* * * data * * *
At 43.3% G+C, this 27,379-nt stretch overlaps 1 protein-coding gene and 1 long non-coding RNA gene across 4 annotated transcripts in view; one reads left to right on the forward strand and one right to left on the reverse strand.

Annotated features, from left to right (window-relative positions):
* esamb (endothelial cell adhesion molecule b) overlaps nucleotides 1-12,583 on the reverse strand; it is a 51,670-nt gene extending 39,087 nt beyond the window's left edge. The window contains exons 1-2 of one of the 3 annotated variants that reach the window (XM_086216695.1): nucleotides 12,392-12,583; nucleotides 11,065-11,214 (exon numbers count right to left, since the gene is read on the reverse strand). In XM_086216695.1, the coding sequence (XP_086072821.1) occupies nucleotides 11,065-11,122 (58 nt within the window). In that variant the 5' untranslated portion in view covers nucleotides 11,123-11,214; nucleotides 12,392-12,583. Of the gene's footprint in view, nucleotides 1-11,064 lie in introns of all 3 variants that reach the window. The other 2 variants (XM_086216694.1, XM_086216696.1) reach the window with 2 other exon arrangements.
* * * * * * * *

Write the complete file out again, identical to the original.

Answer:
At 43.3% G+C, this 27,379-nt stretch overlaps 1 protein-coding gene and 1 long non-coding RNA gene across 4 annotated transcripts in view; one reads left to right on the forward strand and one right to left on the reverse strand.

Annotated features, from left to right (window-relative positions):
* esamb (endothelial cell adhesion molecule b) overlaps nucleotides 1-12,583 on the reverse strand; it is a 51,670-nt gene extending 39,087 nt beyond the window's left edge. The window contains exons 1-2 of one of the 3 annotated variants that reach the window (XM_086216695.1): nucleotides 12,392-12,583; nucleotides 11,065-11,214 (exon numbers count right to left, since the gene is read on the reverse strand). In XM_086216695.1, the coding sequence (XP_086072821.1) occupies nucleotides 11,065-11,122 (58 nt within the window). In that variant the 5' untranslated portion in view covers nucleotides 11,123-11,214; nucleotides 12,392-12,583. Of the gene's footprint in view, nucleotides 1-11,064 lie in introns of all 3 variants that reach the window. The other 2 variants (XM_086216694.1, XM_086216696.1) reach the window with 2 other exon arrangements.